I am regularly asked if I always wanted to be a painter, and the truth is that I never pushed it. It has fallen into place, a driven passion and love. I have always been an outside child, for me I feel ‘jailed’ being indoors, driven by a passion for natural history and always had a similar love of drawing. Drawing and Natural History has dominated my life. When I was recently in Varanger, as part of the Gullfest crowd, I was talking to Martin ( Garner) one evening; I recalled to him how perhaps my desire to follow my heart dawned on me when i was 9 or 10. The day is question was sports day to see who could represent their schools on a Saturday morning. The 60 metres dash was down to its final 8 or so ‘athelete – lets’, and I was up against the familiar crowd. The whistle blew and off we went. To my surprise, with 20 metres or so to go, I glance to my left and right and everyone was behind me, I was winning, 15 metres to go and it dawned – if I won this, Saturday morning around the reservoir with my mates would be out, gone would be Kestrels, Gulls and Lapwings – Little Owls and Woodpeckers – so I slowed and came fourth! Decision made, and even though I would never have been fast enough to take it any further, I needed my time out so much more.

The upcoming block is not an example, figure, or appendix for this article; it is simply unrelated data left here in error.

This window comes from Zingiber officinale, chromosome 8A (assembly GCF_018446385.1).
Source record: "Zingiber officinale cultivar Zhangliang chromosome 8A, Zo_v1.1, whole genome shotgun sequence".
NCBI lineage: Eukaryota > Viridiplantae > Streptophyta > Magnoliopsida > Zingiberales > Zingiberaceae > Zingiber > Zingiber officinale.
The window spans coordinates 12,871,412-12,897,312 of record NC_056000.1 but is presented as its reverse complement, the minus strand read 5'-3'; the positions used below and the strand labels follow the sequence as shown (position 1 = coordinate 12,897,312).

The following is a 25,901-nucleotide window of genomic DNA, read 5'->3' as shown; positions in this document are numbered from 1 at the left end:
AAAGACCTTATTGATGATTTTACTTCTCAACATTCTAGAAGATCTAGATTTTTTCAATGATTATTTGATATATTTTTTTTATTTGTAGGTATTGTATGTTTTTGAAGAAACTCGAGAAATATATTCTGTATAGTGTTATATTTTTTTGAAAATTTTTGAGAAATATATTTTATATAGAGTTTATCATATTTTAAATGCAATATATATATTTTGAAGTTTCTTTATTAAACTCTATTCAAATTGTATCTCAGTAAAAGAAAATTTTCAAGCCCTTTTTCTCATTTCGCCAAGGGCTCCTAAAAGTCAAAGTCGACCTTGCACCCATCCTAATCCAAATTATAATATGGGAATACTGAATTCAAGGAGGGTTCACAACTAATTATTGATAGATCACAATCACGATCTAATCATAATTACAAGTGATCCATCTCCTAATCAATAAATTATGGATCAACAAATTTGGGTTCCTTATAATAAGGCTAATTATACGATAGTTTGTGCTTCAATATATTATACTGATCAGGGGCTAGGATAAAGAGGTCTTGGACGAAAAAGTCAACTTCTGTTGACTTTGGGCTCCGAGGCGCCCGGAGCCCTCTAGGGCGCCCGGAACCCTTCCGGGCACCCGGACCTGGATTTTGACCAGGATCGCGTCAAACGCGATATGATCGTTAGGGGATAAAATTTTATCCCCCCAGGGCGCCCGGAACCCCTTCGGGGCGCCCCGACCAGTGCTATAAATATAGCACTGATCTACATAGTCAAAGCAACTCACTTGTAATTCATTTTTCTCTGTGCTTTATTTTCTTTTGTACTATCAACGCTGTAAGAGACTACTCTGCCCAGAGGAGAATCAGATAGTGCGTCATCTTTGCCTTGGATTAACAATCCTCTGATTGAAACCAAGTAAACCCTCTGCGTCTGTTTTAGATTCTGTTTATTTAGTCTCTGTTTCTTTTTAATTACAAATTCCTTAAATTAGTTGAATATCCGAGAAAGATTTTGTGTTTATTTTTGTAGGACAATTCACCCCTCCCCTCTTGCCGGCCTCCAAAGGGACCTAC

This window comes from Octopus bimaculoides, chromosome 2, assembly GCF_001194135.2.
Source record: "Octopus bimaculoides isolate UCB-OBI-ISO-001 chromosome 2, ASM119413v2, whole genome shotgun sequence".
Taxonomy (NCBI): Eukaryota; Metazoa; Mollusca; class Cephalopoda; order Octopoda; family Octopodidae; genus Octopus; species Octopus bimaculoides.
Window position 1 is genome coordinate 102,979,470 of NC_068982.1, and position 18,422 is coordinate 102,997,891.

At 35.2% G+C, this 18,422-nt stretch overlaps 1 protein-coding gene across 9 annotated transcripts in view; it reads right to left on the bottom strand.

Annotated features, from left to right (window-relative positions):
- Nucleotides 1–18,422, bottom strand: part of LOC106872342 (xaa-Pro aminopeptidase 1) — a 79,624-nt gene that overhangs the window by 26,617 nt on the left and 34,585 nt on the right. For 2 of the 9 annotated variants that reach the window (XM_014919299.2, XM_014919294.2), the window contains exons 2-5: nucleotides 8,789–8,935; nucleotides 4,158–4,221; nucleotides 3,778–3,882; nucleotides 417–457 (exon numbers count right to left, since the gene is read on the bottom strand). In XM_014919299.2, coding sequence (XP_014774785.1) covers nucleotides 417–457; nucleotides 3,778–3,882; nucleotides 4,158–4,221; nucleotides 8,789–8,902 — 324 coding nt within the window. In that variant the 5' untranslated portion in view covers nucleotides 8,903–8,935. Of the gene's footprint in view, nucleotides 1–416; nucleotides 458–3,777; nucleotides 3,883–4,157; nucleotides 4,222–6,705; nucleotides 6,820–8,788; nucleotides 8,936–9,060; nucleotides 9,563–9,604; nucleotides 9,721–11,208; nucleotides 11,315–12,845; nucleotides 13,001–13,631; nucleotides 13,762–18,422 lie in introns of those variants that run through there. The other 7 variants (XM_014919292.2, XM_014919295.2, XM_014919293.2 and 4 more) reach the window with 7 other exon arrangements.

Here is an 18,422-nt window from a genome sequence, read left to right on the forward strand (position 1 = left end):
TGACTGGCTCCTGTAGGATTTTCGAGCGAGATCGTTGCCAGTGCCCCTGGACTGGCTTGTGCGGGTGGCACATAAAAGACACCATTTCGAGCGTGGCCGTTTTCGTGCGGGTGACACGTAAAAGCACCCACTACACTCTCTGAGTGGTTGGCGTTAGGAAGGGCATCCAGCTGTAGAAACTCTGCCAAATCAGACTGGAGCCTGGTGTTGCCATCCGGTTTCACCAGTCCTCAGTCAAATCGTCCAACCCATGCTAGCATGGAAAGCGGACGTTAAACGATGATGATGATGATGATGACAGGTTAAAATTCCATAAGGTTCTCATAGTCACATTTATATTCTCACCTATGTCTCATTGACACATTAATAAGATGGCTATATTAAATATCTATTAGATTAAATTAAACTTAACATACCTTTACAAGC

Last Arctic Redpoll, Varanger 2013
The 60 metres dash was down to its final 8 or so ‘athelete – lets’, and I was up against the familiar crowd. The whistle blew and off we went. To my surprise, with 20 metres or so to go, I glance to my left and right and everyone was behind me, I was winning, 15 metres to go and it dawned – if I won this, Saturday morning around the reservoir with my mates would be out, gone would be Kestrels, Gulls and Lapwings – Little Owls and Woodpeckers – so I slowed and came fourth!